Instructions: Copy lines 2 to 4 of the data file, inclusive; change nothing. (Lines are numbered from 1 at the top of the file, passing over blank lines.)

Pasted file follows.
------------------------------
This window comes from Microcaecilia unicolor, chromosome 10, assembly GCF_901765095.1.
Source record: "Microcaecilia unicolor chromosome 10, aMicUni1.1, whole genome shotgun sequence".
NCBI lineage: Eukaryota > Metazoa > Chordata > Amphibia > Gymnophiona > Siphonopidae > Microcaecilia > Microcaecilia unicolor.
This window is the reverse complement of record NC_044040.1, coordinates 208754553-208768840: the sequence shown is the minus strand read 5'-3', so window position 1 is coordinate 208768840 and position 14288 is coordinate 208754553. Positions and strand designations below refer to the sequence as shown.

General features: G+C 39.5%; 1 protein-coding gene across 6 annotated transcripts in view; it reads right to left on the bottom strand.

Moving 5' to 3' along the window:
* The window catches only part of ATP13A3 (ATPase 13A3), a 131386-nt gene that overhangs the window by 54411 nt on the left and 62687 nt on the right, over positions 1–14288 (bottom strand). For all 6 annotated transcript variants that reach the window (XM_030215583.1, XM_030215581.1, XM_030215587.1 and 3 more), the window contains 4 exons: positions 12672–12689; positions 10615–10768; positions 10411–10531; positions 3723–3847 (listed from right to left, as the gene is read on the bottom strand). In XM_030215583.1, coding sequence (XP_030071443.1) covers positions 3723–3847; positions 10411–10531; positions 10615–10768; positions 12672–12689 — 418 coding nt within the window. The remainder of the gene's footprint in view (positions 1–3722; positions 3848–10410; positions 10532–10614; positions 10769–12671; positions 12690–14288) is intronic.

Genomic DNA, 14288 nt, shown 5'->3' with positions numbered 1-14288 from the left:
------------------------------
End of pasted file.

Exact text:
Source record: "Microcaecilia unicolor chromosome 10, aMicUni1.1, whole genome shotgun sequence".
NCBI lineage: Eukaryota > Metazoa > Chordata > Amphibia > Gymnophiona > Siphonopidae > Microcaecilia > Microcaecilia unicolor.
This window is the reverse complement of record NC_044040.1, coordinates 208754553-208768840: the sequence shown is the minus strand read 5'-3', so window position 1 is coordinate 208768840 and position 14288 is coordinate 208754553. Positions and strand designations below refer to the sequence as shown.